Anyone who’s ever been an active member of such web forums for any longer period of time knows that one quickly gains a face and a reputation. Even if that face is the face of an avatar, not one’s real face, and even if the reputation isn’t anchored to one’s real-world identity. More research is needed to determine the degree to which pseudonymity counteracts the bad effects of anonymity, but it seems premature and unlikely to conclude that having identities that persist over time, tied to pseudonyms, does not in some way counteract the loss of inhibition we associate with anonymity.
Every publisher, whether of a small blog or a major newspaper, of course retains the right to choose whether or not they’ll allow anonymous comments. Free speech doesn’t mean the right to have your message broadcast anywhere and anytime, and without your name attached to it. But I’ll urge anyone maintaining significant web forums who have not already given up pseudonymity to keep it. It’s important, and not just for the well-known (and important!) reasons like whistleblowers and critics of totalitarian regimes.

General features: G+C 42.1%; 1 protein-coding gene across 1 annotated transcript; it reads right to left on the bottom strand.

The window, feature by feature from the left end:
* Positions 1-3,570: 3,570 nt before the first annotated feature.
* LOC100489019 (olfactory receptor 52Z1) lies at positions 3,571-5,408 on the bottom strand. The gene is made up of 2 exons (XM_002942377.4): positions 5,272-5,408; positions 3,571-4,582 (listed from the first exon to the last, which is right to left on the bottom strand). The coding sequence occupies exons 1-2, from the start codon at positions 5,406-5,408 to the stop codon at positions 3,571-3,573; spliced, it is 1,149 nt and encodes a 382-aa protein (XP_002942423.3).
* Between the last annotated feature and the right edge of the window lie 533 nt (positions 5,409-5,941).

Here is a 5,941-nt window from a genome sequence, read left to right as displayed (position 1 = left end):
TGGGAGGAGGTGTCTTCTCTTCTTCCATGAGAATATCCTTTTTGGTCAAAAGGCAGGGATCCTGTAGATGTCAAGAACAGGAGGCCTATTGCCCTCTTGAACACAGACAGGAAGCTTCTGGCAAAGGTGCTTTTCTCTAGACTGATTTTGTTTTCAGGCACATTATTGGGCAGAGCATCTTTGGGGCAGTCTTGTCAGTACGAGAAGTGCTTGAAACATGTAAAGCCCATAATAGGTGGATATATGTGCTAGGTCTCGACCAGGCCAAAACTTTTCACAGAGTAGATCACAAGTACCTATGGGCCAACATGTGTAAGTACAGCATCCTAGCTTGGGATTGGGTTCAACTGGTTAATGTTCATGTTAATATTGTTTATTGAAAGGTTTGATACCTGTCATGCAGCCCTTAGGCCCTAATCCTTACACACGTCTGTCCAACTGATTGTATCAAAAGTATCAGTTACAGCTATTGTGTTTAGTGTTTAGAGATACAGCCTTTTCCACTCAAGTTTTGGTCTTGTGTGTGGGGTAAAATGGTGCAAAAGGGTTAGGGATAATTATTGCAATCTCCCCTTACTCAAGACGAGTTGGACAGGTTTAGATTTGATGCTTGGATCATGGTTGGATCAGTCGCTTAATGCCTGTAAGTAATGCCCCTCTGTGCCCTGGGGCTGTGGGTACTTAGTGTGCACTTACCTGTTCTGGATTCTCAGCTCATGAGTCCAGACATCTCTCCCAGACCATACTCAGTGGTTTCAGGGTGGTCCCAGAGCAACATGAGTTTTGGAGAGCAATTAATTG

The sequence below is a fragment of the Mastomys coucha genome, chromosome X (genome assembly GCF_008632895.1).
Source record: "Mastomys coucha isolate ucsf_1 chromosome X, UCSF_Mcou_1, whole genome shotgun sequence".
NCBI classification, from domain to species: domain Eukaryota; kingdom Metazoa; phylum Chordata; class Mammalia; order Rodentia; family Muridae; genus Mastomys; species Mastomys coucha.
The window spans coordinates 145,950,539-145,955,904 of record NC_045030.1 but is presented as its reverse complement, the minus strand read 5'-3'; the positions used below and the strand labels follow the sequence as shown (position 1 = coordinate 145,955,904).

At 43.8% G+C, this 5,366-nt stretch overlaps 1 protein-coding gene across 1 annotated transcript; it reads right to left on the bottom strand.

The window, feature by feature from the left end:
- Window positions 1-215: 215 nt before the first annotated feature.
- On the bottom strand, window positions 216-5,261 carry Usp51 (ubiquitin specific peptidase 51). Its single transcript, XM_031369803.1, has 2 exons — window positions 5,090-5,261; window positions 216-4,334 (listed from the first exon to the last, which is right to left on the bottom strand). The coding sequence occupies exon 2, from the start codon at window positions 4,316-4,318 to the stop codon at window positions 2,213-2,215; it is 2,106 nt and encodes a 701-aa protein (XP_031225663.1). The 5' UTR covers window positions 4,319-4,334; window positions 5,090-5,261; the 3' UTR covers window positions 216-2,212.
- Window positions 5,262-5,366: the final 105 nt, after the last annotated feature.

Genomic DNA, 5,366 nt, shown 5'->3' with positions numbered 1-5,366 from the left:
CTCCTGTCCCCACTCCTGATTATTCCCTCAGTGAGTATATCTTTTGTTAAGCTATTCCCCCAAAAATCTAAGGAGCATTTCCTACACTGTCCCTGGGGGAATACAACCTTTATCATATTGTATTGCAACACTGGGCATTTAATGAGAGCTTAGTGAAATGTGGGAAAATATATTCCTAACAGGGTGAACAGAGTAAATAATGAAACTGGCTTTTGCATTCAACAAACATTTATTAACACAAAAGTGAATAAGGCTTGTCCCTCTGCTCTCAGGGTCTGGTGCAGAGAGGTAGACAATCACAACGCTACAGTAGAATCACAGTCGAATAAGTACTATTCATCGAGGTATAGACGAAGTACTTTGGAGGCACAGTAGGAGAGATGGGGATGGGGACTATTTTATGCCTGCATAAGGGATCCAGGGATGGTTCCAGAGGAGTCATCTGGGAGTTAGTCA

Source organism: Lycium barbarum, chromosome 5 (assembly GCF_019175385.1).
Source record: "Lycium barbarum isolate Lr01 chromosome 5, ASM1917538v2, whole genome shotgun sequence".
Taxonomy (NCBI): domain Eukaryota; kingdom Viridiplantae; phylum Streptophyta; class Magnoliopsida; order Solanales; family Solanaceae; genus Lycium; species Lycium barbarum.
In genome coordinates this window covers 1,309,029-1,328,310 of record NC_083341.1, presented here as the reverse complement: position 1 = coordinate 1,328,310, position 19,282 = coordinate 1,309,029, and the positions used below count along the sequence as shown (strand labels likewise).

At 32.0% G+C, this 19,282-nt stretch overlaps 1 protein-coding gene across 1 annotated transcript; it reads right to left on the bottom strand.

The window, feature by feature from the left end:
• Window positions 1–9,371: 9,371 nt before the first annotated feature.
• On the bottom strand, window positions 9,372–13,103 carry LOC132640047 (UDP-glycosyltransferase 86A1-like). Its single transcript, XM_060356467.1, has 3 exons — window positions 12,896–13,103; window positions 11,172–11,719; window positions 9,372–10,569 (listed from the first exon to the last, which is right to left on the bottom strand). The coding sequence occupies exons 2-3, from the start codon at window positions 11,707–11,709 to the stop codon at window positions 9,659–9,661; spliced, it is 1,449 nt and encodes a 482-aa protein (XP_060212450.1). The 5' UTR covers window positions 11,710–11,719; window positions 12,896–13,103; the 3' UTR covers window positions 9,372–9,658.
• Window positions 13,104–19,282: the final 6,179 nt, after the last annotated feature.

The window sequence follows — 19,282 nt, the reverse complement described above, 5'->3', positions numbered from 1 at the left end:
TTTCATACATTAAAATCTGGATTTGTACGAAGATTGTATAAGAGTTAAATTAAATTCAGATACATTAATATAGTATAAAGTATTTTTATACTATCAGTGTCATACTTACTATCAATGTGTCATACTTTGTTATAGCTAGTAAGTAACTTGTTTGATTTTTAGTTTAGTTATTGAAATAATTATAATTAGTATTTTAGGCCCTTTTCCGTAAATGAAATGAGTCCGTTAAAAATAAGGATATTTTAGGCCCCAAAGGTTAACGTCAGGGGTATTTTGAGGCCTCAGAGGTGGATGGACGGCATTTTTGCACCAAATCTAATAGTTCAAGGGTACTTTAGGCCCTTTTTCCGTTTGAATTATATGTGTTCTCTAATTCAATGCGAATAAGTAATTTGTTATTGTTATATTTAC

As to the specific claims made in the wake of 7/22, that anonymous internet comments polarize the debate and give a false impression of widespread support for extremist views: there’s no doubt that anonymous debate polarizes. Debate, in general, polarizes. This happens in debates between people who write under their full names in major newspapers, and it happens on the internet. That doesn’t mean we can pin terrorism on internet anonymity. If there had been scores of commenters calling for violent action against the ruling Labor party, maybe these critics would have a point. But there weren’t. Breivik’s own comments, especially those on the right-wing group blog Document.no, are no more extreme than those of other commenters. In fact, Breivik appears more civil and less extreme than many of his fellow debaters. None of them, Breivik included, says anything that could be construed as supporting actions on par with Breivik’s bombing and shooting spree.
Furthermore, Breivik’s views, minus his conviction that violent means are justified in spreading them, are commonplace. In Norway, in Europe in general, and in the United States, although there the fear is not of Muslims but of Mexicans. The right-wing Progress Party, which Breivik was a member of before he gave up on democratic means, at one point had almost 30 percent of the Norwegian population’s support. And among them, Breivik, again if you look purely at the comments he made in public prior to his manifesto and terrorist actions, was far from an extreme outlier. At one point not too long ago, the Progress Party and the Conservative Party were at 50 percent support between them; a coalition government comprised of the two parties didn’t seem unlikely. This implies that half the population either actively desired, or at least were willing to put up with a significantly stricter immigration and integration policy.